Archive for June, 2020

Rally? Really? Nope.

Author: admin

We, in the desert Southwest, can sleep better now that the Trump road show has come and gone.

The “Students For Trump” activities are over. Discarded Trump signs littered the parking lot of the church where his latest edition of hate speech, racist pronouncements and selected lies occurred. The line of Secret Service Suburbans is only a memory.

Media talking heads kept calling it a “rally.” It wasn’t. Trump’s appearance was the closing act of a multi-day program for far-right teens. Rep. Matt Gaetz (R-FL) was on the program earlier in the day. Some local Arizona Republican pols also participated.

The teens, all clean cut and mostly maskless when together – theater style – were being prepped to be future Limbaugh-Beck listeners as they endured session after session of far-right hucksterism. Trump’s appearance was called the “high point” by local media.

I don’t know what the selection process was for these kids. But, looking at them, seated shoulder-to-shoulder in the “sanctuary,” they must have had to fit some sort of rigid physical requirements. All of ‘em – all – looked like models on “All-American Teen” posters. Nearly all white. Nearly all maskless.

Trump carried on for about 90 minutes. Maskless, of course. It sounded a lot like his failed Tulsa appearance which was, actually, a rally. A failed rally at best but, still, a rally.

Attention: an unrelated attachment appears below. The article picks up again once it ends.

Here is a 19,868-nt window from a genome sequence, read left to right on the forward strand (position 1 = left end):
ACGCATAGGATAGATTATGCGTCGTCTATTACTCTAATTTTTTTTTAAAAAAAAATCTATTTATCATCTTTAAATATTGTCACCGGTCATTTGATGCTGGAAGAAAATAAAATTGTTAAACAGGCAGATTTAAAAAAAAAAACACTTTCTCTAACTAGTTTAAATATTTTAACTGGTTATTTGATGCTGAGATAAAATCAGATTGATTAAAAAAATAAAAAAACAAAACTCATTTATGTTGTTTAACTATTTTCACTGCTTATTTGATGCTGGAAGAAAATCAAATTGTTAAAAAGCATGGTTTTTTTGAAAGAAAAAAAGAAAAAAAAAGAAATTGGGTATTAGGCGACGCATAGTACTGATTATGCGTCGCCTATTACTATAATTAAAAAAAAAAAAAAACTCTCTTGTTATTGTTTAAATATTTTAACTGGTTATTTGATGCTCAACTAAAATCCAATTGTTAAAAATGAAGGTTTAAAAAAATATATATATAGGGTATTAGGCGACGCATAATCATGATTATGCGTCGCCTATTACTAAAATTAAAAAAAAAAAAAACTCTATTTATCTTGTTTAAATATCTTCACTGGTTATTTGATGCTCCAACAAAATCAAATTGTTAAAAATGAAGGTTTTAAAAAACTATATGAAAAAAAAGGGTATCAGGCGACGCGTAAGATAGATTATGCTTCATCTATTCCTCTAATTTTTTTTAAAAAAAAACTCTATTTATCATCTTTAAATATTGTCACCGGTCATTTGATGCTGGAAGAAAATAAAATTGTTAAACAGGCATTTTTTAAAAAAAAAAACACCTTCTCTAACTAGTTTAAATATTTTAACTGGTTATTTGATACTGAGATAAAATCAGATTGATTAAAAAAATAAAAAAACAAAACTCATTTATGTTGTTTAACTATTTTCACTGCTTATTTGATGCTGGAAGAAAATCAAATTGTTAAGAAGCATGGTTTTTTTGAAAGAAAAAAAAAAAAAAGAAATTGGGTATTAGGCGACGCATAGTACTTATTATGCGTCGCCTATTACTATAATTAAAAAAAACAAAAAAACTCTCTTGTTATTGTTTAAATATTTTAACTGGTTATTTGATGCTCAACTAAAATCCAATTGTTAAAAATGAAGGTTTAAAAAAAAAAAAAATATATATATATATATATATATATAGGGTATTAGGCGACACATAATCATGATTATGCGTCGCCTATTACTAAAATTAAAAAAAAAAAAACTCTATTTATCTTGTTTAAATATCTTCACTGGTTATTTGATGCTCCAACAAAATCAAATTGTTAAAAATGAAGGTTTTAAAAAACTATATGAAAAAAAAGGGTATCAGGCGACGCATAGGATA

He rolled out his, by now, standard pitches. Lots of outright lies like “Obama committed treason” which he didn’t define. Just sort of left it hanging there. He claimed the COVID-19 pandemic was winding down and would soon be gone. Saying that here, in one of the “hot spot” states.

He proudly touted having appointed conservative judges to the federal court system and argued he should be re-elected so he could appoint even more. He called the upcoming national elections “the most corrupt in the history of this country.” Though proven popular with Arizonans and voters in other states, he lambasted mail-in voting, saying people should go to the polls as they have done historically and he demanded some sort of uniform identification before anyone could cast a ballot.